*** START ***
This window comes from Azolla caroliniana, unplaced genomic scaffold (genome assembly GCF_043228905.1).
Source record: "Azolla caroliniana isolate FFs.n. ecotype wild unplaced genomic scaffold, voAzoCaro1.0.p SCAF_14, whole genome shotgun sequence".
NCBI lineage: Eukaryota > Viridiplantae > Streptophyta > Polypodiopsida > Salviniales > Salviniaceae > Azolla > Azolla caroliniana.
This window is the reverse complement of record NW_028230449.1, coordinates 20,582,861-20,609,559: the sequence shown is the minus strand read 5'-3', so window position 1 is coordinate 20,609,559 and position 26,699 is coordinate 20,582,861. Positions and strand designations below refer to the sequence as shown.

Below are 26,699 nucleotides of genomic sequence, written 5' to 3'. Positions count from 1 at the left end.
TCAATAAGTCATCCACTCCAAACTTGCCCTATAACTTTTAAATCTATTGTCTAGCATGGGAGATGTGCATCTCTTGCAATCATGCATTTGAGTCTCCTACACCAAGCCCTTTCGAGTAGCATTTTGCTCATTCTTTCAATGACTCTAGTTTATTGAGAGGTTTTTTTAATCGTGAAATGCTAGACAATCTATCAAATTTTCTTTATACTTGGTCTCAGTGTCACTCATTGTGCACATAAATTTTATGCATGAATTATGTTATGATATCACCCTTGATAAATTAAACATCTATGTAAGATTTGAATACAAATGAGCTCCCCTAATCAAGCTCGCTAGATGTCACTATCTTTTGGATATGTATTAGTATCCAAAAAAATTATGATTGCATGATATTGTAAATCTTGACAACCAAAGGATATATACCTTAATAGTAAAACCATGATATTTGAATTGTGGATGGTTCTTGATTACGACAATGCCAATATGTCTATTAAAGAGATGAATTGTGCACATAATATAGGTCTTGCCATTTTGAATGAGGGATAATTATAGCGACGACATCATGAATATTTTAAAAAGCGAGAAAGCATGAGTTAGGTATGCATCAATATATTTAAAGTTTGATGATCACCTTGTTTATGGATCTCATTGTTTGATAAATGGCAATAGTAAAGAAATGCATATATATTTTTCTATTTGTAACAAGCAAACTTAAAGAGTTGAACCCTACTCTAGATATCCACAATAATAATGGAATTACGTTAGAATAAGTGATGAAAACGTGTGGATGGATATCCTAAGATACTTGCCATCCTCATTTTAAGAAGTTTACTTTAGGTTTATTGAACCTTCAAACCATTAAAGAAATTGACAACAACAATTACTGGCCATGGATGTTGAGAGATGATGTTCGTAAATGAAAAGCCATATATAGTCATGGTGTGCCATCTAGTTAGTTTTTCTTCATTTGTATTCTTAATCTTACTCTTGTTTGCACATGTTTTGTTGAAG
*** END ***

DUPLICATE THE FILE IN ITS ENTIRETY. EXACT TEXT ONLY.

This window comes from Azolla caroliniana, unplaced genomic scaffold (genome assembly GCF_043228905.1).
Source record: "Azolla caroliniana isolate FFs.n. ecotype wild unplaced genomic scaffold, voAzoCaro1.0.p SCAF_14, whole genome shotgun sequence".
NCBI lineage: Eukaryota > Viridiplantae > Streptophyta > Polypodiopsida > Salviniales > Salviniaceae > Azolla > Azolla caroliniana.
This window is the reverse complement of record NW_028230449.1, coordinates 20,582,861-20,609,559: the sequence shown is the minus strand read 5'-3', so window position 1 is coordinate 20,609,559 and position 26,699 is coordinate 20,582,861. Positions and strand designations below refer to the sequence as shown.

Below are 26,699 nucleotides of genomic sequence, written 5' to 3'. Positions count from 1 at the left end.
TCAATAAGTCATCCACTCCAAACTTGCCCTATAACTTTTAAATCTATTGTCTAGCATGGGAGATGTGCATCTCTTGCAATCATGCATTTGAGTCTCCTACACCAAGCCCTTTCGAGTAGCATTTTGCTCATTCTTTCAATGACTCTAGTTTATTGAGAGGTTTTTTTAATCGTGAAATGCTAGACAATCTATCAAATTTTCTTTATACTTGGTCTCAGTGTCACTCATTGTGCACATAAATTTTATGCATGAATTATGTTATGATATCACCCTTGATAAATTAAACATCTATGTAAGATTTGAATACAAATGAGCTCCCCTAATCAAGCTCGCTAGATGTCACTATCTTTTGGATATGTATTAGTATCCAAAAAAATTATGATTGCATGATATTGTAAATCTTGACAACCAAAGGATATATACCTTAATAGTAAAACCATGATATTTGAATTGTGGATGGTTCTTGATTACGACAATGCCAATATGTCTATTAAAGAGATGAATTGTGCACATAATATAGGTCTTGCCATTTTGAATGAGGGATAATTATAGCGACGACATCATGAATATTTTAAAAAGCGAGAAAGCATGAGTTAGGTATGCATCAATATATTTAAAGTTTGATGATCACCTTGTTTATGGATCTCATTGTTTGATAAATGGCAATAGTAAAGAAATGCATATATATTTTTCTATTTGTAACAAGCAAACTTAAAGAGTTGAACCCTACTCTAGATATCCACAATAATAATGGAATTACGTTAGAATAAGTGATGAAAACGTGTGGATGGATATCCTAAGATACTTGCCATCCTCATTTTAAGAAGTTTACTTTAGGTTTATTGAACCTTCAAACCATTAAAGAAATTGACAACAACAATTACTGGCCATGGATGTTGAGAGATGATGTTCGTAAATGAAAAGCCATATATAGTCATGGTGTGCCATCTAGTTAGTTTTTCTTCATTTGTATTCTTAATCTTACTCTTGTTTGCACATGTTTTGTTGAAG